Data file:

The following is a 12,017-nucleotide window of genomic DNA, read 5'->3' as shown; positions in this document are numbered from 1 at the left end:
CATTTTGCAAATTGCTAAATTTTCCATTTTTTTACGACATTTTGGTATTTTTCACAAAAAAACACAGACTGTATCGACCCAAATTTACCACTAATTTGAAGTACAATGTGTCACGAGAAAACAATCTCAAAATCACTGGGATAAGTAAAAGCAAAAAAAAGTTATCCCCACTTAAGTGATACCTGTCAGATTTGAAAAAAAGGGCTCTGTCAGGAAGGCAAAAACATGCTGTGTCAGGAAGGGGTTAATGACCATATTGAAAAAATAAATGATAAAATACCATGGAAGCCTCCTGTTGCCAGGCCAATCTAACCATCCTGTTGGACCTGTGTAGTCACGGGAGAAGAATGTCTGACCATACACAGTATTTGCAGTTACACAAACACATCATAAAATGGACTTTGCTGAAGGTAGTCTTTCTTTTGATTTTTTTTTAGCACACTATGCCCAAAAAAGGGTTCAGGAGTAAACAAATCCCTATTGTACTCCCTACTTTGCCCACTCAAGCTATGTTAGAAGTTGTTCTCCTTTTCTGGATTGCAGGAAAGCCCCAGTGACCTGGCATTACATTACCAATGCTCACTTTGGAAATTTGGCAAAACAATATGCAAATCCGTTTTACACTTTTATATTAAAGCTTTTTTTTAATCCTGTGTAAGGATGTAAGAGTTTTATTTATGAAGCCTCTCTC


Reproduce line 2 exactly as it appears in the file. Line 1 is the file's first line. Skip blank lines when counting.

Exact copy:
CATTTTGCAAATTGCTAAATTTTCCATTTTTTTACGACATTTTGGTATTTTTCACAAAAAAACACAGACTGTATCGACCCAAATTTACCACTAATTTGAAGTACAATGTGTCACGAGAAAACAATCTCAAAATCACTGGGATAAGTAAAAGCAAAAAAAAGTTATCCCCACTTAAGTGATACCTGTCAGATTTGAAAAAAAGGGCTCTGTCAGGAAGGCAAAAACATGCTGTGTCAGGAAGGGGTTAATGACCATATTGAAAAAATAAATGATAAAATACCATGGAAGCCTCCTGTTGCCAGGCCAATCTAACCATCCTGTTGGACCTGTGTAGTCACGGGAGAAGAATGTCTGACCATACACAGTATTTGCAGTTACACAAACACATCATAAAATGGACTTTGCTGAAGGTAGTCTTTCTTTTGATTTTTTTTTAGCACACTATGCCCAAAAAAGGGTTCAGGAGTAAACAAATCCCTATTGTACTCCCTACTTTGCCCACTCAAGCTATGTTAGAAGTTGTTCTCCTTTTCTGGATTGCAGGAAAGCCCCAGTGACCTGGCATTACATTACCAATGCTCACTTTGGAAATTTGGCAAAACAATATGCAAATCCGTTTTACACTTTTATATTAAAGCTTTTTTTTAATCCTGTGTAAGGATGTAAGAGTTTTATTTATGAAGCCTCTCTC